Corr, convicted of assaulting Hindi in a separate case, had campaigned for Heckler’s re-election. Because of this association, Heckler in 2012 withdrew from a case brought against Corr for allegedly stealing a political campaign sign belonging to a Democrat who was running against his sister, Republican state representative Margaret Quinn.
Corr represented the Philadelphia Gun Club as a member of Eastburn & Gray, a law firm which Hindi identified as “a major financial donor to Heckler’s campaigns.”
Bucks County SPCA board member Eric Tobin is a senior partner at Eastburn & Gray, his employer since 1974.
“Bucks County SPCA is not the enemy,” responded Irwin. “I am informed that Sean Corr is no longer employed by Eastburn and Gray, and that no other lawyer at Eastburn and Gray [now] represents the Philadelphia Gun Club.”
Hindi was not mollified. “SHARK’s criticism of the Bucks County SPCA is not for failure to make positive change. Our criticism is for not attempting to make change,” Hindi emphasized. “The mission statement of the Bucks County SPCA is, ‘To enforce the anti-cruelty laws of the state, to educate, and employ all available means to prevent and alleviate the suffering of animals within the County of Bucks.’ There is no one from the Bucks County SPCA preventing or alleviating the suffering of the victims of the Philadelphia Gun Club pigeon shoots.”
E-mailed Irwin in response to questions from ANIMALS 24-7 editor Merritt Clifton, “To my knowledge members of SHARK have called us on three different Saturday afternoons to send someone to the vicinity of Philadelphia Gun Club because of injured birds. On two of those occasions our staff member Nikki Thompson responded and started out toward Bensalem. On both occasions she was called back before she got there and told to disregard [the calls]. The third time she responded that we did not have anyone to send, but if people wanted to bring in the birds, we would take care of them. I have instructed my staff in future to respond every time, regardless of how busy we might be. The Philadelphia Gun Club is about 25 miles from our shelter and travel time tends to be 45 minutes or more,” Irwin said. “That does not stop us. There is another humane society in Bensalem Township about six miles away. I don’t know what their response has been.”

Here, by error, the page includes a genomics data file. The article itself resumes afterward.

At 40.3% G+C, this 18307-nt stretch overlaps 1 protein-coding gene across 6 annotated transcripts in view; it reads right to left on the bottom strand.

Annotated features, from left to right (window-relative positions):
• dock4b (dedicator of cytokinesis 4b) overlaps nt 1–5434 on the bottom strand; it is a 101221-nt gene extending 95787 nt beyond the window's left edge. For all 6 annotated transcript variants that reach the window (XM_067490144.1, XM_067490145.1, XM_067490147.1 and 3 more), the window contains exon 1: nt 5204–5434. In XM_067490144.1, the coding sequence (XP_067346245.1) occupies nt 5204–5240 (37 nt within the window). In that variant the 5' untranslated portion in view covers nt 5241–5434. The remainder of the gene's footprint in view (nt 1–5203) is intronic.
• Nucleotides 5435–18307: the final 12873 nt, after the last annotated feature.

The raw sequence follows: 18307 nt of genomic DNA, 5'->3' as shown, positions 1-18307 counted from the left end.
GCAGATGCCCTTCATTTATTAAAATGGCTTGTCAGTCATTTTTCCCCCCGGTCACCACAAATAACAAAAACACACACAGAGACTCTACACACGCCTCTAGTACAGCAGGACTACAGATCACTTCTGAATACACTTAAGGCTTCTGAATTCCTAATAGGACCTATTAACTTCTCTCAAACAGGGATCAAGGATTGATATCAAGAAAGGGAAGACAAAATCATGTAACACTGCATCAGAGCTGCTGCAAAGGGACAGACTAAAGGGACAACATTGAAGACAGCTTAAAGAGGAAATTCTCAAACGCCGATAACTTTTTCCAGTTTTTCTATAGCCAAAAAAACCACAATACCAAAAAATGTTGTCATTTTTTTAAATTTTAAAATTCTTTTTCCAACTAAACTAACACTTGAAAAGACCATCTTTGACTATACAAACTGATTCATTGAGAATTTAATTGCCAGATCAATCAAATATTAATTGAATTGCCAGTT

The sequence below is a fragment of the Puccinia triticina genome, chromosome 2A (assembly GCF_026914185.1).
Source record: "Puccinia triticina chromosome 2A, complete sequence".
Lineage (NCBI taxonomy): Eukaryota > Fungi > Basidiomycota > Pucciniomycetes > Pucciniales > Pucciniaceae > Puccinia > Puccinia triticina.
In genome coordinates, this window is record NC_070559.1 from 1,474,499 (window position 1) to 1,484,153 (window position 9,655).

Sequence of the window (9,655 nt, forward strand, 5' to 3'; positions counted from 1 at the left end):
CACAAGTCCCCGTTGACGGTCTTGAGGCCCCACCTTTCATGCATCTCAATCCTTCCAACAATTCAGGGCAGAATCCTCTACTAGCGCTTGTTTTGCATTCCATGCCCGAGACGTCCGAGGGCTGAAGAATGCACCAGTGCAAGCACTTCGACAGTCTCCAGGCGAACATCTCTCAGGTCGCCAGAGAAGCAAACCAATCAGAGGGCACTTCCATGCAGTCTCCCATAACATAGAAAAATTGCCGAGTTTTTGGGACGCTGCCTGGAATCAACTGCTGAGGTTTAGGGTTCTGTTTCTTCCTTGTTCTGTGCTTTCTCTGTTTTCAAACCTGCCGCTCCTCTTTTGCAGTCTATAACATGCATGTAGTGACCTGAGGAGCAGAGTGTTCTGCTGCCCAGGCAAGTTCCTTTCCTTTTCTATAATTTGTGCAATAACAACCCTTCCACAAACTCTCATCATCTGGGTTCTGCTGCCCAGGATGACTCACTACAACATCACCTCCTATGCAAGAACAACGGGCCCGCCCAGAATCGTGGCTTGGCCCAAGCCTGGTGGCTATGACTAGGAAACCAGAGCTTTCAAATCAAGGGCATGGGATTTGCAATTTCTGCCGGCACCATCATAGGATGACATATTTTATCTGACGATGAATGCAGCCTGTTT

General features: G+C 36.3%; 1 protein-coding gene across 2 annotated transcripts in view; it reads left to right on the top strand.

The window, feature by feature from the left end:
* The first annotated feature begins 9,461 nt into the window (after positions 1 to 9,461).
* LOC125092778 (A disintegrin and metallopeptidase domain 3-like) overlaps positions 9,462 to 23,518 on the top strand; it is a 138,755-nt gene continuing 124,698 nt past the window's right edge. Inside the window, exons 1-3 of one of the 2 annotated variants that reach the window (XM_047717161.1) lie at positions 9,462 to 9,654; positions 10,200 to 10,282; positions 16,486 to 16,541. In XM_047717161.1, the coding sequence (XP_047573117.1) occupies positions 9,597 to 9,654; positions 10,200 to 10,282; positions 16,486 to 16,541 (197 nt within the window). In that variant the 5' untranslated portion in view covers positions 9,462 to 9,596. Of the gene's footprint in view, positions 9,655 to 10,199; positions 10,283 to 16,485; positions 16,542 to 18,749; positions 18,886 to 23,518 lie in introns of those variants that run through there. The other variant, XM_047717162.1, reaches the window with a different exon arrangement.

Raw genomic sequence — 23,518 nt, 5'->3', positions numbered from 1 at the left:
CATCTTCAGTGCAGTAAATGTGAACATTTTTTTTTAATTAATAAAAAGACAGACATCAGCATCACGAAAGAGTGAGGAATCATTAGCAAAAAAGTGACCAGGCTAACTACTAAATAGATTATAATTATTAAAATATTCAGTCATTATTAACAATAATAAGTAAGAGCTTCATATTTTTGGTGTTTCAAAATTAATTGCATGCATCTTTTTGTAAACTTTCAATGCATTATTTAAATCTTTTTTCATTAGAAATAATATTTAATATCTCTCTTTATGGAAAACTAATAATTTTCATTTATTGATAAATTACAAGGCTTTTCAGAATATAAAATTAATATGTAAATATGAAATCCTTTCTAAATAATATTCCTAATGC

The Women’s Humane Society has not responded in two years either to repeated inquiries from Janet Enoch of SHARK, or inquiries from Clifton.
Both the Bucks County SPCA and the Women’s Humane Society have endorsed proposed legislation to more clearly establish the illegality of pigeon shooting in Pennsylvania, but before 2014 none of the bills advanced beyond committee.
“I have been active working on legislation for nearly 30 years and have a solid record of accomplishment in getting laws improved in Pennsylvania. A bill to ban pigeon shoots is the only thing that will prevent this ongoing cruelty,” Irwin has said.